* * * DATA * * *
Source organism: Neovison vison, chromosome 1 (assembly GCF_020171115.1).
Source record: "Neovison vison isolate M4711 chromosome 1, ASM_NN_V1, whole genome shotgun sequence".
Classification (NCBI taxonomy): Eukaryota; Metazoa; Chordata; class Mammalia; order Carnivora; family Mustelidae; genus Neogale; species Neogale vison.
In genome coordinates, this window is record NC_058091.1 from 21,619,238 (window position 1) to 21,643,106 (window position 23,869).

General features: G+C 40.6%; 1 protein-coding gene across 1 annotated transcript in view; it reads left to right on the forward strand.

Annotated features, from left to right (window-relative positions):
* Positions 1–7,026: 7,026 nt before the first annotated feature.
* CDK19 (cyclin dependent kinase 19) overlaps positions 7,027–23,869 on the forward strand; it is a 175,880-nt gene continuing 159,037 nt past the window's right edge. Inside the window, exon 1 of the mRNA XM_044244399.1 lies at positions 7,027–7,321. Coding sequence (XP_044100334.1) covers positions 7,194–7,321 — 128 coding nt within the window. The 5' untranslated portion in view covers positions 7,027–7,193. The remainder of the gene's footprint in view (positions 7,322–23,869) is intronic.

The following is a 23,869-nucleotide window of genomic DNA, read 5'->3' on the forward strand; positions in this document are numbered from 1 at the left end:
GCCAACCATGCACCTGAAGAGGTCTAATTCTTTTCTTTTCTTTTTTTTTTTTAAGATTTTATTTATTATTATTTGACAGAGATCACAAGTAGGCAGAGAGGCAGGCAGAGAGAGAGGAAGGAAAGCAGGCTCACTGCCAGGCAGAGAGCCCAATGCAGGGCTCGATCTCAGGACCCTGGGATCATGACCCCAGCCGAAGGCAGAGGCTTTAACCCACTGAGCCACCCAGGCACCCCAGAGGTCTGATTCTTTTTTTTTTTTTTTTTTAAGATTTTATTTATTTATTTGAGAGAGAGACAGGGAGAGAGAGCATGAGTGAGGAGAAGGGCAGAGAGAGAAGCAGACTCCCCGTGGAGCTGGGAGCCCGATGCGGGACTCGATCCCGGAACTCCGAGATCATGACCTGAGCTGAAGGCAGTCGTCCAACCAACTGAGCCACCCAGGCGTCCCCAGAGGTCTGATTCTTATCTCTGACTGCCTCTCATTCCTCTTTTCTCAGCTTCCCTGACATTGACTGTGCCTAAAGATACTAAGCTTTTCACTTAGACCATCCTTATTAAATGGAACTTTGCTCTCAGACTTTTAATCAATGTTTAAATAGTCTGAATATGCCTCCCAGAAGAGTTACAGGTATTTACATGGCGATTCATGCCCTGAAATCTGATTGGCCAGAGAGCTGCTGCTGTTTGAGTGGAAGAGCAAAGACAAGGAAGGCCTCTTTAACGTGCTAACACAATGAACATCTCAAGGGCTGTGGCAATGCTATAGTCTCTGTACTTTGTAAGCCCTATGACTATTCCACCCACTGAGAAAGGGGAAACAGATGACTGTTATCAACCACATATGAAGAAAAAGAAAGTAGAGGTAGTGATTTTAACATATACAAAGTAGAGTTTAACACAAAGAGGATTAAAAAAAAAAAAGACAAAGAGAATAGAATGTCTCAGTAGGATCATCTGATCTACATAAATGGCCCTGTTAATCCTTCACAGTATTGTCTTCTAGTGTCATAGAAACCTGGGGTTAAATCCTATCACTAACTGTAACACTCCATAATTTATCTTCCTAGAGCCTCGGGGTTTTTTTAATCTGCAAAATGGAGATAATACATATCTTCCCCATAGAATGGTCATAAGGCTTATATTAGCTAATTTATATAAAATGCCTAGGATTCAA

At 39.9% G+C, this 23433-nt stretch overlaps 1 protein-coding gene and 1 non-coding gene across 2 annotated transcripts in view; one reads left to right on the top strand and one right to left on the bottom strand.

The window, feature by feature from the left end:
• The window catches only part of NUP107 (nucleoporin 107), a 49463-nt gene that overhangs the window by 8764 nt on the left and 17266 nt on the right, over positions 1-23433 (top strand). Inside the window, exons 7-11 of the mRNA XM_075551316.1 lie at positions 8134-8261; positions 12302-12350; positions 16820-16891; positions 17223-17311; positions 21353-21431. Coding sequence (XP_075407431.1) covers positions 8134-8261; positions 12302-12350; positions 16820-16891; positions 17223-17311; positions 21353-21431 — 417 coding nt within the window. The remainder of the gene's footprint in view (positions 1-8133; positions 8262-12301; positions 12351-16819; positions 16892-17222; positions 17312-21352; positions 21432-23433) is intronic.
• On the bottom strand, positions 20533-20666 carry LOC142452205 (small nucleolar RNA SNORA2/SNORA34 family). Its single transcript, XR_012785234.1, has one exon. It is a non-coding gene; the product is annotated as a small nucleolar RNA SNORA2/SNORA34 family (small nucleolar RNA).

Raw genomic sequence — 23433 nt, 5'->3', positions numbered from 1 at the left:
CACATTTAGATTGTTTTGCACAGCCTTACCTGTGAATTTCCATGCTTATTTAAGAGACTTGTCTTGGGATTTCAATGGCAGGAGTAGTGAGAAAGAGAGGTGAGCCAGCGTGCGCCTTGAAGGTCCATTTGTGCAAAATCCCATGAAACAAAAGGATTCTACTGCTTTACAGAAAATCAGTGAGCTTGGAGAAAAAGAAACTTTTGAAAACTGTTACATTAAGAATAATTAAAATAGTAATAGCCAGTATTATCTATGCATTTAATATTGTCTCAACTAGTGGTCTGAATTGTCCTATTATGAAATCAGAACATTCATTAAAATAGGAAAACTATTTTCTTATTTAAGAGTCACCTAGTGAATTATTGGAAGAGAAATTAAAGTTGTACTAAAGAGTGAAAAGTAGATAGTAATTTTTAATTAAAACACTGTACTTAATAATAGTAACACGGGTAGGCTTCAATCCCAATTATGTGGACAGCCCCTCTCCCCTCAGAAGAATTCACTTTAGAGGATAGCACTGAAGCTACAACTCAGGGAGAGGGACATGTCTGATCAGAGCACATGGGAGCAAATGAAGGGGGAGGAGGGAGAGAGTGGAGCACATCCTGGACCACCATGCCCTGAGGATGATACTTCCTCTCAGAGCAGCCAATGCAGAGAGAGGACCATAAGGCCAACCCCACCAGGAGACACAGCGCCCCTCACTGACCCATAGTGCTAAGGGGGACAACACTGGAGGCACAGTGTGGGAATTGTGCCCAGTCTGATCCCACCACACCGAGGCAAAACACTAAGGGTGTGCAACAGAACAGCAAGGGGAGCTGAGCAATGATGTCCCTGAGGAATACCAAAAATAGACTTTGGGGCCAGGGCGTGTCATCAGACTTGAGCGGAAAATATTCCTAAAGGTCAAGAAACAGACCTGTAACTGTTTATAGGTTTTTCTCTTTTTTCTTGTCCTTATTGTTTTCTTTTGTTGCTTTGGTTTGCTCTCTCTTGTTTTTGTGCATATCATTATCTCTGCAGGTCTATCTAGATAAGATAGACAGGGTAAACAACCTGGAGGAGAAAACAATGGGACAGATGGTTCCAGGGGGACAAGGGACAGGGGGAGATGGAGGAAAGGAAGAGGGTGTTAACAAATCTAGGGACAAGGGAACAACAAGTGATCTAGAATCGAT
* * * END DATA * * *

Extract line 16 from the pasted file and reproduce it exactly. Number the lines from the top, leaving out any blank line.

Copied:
CACATTTAGATTGTTTTGCACAGCCTTACCTGTGAATTTCCATGCTTATTTAAGAGACTTGTCTTGGGATTTCAATGGCAGGAGTAGTGAGAAAGAGAGGTGAGCCAGCGTGCGCCTTGAAGGTCCATTTGTGCAAAATCCCATGAAACAAAAGGATTCTACTGCTTTACAGAAAATCAGTGAGCTTGGAGAAAAAGAAACTTTTGAAAACTGTTACATTAAGAATAATTAAAATAGTAATAGCCAGTATTATCTATGCATTTAATATTGTCTCAACTAGTGGTCTGAATTGTCCTATTATGAAATCAGAACATTCATTAAAATAGGAAAACTATTTTCTTATTTAAGAGTCACCTAGTGAATTATTGGAAGAGAAATTAAAGTTGTACTAAAGAGTGAAAAGTAGATAGTAATTTTTAATTAAAACACTGTACTTAATAATAGTAACACGGGTAGGCTTCAATCCCAATTATGTGGACAGCCCCTCTCCCCTCAGAAGAATTCACTTTAGAGGATAGCACTGAAGCTACAACTCAGGGAGAGGGACATGTCTGATCAGAGCACATGGGAGCAAATGAAGGGGGAGGAGGGAGAGAGTGGAGCACATCCTGGACCACCATGCCCTGAGGATGATACTTCCTCTCAGAGCAGCCAATGCAGAGAGAGGACCATAAGGCCAACCCCACCAGGAGACACAGCGCCCCTCACTGACCCATAGTGCTAAGGGGGACAACACTGGAGGCACAGTGTGGGAATTGTGCCCAGTCTGATCCCACCACACCGAGGCAAAACACTAAGGGTGTGCAACAGAACAGCAAGGGGAGCTGAGCAATGATGTCCCTGAGGAATACCAAAAATAGACTTTGGGGCCAGGGCGTGTCATCAGACTTGAGCGGAAAATATTCCTAAAGGTCAAGAAACAGACCTGTAACTGTTTATAGGTTTTTCTCTTTTTTCTTGTCCTTATTGTTTTCTTTTGTTGCTTTGGTTTGCTCTCTCTTGTTTTTGTGCATATCATTATCTCTGCAGGTCTATCTAGATAAGATAGACAGGGTAAACAACCTGGAGGAGAAAACAATGGGACAGATGGTTCCAGGGGGACAAGGGACAGGGGGAGATGGAGGAAAGGAAGAGGGTGTTAACAAATCTAGGGACAAGGGAACAACAAGTGATCTAGAATCGAT